Having trouble getting into the studio to create? Here are a few tried-and-true tricks I’ve developed. Trot these out when you need that extra push to get in the flow, too. We all do.
1. Make Your Creative Space a Pleasure to Be In. Set up your studio so it’s a retreat from all else, a special place you’ll do nothing else in except create. Make it a space that has your treasures, your personality and your touchstones in it, and throw in any inspirational, musical or relaxation touches that put you in the chill zone. When your creating space is a place you love, it will become the place you can’t wait to get to each day, and make the creative flow a lot more likely to happen naturally.
2. Define Some Boundaries and Set Some Limits. Tell yourself you are only allowed to [insert your approach here: paint, compose, sketch, write poems, whatever jazzes you] and that you can only do it for [insert a defined time here] a certain number of hours. It creates an urgency, but also gives you some freedom. You know what you can/cannot do, and that there’s an end in sight (be that good or bad).
3. Practice Selective Avoidance. Always have something on hand that you’d rather not be doing. Don’t want to pay bills, iron, call your ornery aunt? Perfect. Just create instead. Procrastination is a powerful creative tool when used for positive effect.
4. Use Your Crutches to Help You Stand Up. Do you create better with a fresh pot of strong coffee, a cool glass of white wine, your favorite mix playing in your headset? Use your crutches to prop yourself up as you get started. Getting started is often the most difficult impediment to creating, so once you get started, you’re more likely to keep going.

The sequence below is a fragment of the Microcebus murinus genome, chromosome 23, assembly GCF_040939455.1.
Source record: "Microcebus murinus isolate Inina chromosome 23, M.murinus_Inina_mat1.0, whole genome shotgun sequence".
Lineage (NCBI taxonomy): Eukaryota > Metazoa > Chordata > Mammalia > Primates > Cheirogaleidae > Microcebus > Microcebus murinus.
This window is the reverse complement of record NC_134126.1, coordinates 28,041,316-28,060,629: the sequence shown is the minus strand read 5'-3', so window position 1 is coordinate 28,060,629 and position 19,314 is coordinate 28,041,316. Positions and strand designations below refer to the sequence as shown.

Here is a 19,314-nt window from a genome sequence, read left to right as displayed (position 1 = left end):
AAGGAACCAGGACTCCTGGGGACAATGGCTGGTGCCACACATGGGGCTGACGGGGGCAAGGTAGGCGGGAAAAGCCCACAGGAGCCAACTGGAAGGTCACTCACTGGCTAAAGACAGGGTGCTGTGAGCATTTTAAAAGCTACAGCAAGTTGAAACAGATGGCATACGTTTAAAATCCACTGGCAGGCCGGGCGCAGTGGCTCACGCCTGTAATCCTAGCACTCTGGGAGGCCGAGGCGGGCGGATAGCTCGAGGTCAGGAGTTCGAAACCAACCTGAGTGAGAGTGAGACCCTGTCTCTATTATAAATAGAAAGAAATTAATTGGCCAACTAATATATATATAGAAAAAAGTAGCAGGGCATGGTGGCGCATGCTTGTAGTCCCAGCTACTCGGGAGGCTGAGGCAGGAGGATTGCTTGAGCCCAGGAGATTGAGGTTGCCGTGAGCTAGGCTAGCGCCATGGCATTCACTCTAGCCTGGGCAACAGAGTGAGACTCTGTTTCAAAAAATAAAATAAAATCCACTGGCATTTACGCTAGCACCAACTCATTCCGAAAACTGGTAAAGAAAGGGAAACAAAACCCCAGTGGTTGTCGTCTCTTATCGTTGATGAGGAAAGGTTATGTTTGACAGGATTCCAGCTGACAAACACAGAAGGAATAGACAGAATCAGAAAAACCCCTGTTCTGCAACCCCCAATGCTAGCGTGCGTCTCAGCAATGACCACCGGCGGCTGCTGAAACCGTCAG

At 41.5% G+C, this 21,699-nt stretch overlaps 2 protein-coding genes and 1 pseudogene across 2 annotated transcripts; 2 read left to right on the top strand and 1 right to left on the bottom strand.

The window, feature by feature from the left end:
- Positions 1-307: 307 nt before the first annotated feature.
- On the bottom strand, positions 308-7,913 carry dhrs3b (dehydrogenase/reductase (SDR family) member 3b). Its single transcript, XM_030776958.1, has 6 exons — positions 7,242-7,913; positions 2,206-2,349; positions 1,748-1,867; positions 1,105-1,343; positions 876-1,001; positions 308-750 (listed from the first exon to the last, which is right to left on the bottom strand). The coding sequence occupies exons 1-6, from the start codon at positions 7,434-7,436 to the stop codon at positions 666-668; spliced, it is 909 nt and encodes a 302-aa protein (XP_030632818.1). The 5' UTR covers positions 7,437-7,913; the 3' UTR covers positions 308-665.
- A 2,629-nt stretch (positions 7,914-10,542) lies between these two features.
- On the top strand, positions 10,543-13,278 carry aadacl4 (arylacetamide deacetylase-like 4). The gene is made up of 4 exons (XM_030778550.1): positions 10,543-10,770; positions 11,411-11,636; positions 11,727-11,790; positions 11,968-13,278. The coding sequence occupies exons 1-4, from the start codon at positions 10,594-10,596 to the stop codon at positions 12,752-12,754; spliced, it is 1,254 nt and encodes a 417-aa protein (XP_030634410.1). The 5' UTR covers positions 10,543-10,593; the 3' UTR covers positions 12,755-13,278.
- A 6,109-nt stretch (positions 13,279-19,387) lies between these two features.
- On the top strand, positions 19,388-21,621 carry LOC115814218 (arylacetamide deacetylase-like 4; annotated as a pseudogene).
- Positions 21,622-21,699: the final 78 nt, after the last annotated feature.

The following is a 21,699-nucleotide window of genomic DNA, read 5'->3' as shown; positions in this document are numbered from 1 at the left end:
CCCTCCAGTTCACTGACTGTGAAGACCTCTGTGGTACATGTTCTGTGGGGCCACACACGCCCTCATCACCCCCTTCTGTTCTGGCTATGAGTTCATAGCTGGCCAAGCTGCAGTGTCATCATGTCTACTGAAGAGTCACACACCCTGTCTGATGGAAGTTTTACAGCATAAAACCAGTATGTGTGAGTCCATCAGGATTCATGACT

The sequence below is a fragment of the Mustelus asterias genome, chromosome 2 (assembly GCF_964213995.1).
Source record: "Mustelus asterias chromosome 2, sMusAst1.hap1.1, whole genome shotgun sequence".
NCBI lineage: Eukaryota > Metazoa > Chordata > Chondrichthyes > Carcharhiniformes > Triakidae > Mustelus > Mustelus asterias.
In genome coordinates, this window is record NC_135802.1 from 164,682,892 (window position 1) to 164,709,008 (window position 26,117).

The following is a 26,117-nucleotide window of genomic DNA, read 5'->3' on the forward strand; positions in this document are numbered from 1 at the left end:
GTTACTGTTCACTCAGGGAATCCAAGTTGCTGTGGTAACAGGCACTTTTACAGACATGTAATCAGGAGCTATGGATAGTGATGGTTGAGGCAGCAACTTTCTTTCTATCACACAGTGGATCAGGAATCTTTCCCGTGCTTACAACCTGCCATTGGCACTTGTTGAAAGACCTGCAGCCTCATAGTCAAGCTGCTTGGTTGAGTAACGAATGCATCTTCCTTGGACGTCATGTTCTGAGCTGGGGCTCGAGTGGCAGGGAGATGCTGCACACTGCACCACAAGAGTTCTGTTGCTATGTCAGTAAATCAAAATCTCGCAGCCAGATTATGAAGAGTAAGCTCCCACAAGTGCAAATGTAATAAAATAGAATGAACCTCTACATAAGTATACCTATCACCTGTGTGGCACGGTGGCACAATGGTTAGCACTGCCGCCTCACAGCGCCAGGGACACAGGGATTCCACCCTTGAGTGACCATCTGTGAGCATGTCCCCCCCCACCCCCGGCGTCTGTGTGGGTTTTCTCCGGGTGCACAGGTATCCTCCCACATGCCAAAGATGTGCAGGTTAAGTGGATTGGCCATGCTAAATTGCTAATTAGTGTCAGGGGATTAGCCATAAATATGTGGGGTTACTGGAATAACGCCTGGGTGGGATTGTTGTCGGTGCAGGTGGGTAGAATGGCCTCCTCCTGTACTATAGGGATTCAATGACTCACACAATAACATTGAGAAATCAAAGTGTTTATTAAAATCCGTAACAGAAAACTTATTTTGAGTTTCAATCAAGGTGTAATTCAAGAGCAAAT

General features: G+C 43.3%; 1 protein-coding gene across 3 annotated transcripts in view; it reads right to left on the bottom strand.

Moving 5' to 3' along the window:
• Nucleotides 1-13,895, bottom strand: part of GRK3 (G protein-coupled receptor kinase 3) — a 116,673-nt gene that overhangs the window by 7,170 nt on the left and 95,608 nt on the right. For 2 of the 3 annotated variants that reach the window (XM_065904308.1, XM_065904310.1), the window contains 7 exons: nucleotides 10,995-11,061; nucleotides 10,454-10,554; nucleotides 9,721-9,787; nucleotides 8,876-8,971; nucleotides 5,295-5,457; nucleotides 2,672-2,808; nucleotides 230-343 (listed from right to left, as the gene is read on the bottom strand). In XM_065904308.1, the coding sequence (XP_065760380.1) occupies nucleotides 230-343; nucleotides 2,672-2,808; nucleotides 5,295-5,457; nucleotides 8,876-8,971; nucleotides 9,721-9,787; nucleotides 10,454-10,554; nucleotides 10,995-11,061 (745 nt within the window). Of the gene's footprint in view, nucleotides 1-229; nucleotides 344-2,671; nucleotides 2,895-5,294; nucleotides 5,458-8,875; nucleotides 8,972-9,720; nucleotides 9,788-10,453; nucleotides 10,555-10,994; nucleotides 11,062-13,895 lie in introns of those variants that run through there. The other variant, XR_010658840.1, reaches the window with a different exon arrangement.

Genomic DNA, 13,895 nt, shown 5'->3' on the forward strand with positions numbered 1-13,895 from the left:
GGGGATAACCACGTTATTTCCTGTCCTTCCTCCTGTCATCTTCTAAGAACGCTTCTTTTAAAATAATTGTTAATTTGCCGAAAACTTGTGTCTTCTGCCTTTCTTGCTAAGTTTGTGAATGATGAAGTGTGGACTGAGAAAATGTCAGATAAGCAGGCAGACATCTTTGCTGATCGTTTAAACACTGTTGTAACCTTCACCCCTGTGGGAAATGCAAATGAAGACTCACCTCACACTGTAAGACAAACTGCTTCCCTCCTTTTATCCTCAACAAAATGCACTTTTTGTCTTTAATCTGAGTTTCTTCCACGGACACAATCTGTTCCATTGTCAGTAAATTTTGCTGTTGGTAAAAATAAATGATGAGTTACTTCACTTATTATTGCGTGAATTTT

5. Stick With Your Flow. Follow your natural rhythms of the day, and choose the times to create when your mood is ripe for it. We’re so used to the 9-to-5 grind that when we have a chance to be creative, we remain stuck in that timeframe—even though it may not be the right time for our flow. Figure out when your optimum flow time is, and go with it. You might even try blocking it in on your calendar, just like any other time-sensitive task. Because creating with ease is very time-sensitive, and rarely responds to others’ pre-conceived schedules.
6. Honor Your Influences. When you’re in the habit of looking to your influences for inspiration, you’ll find a natural synergy with them will arise. You may even find yourself responding and creating a rapport that becomes your start point for creating something new.
7. Work Alone, But With Community. Finding a community of like-minded creative spirits—whether they’re on Twitter, or writing #MondayBlogs, or publishing on Medium, or hosting a plein air session, or swapping chapters in a writers group—is essential to creativity. Sharing what you know is, too, because it’s in the sharing that the revelations come to you, and when the connections are made. Yes, ultimately you create alone (in that pleasurable creative space you’ve made). But you find inspiration in life. And it’s so much easier to do it with the support and motivation you can find within your tribe. ♣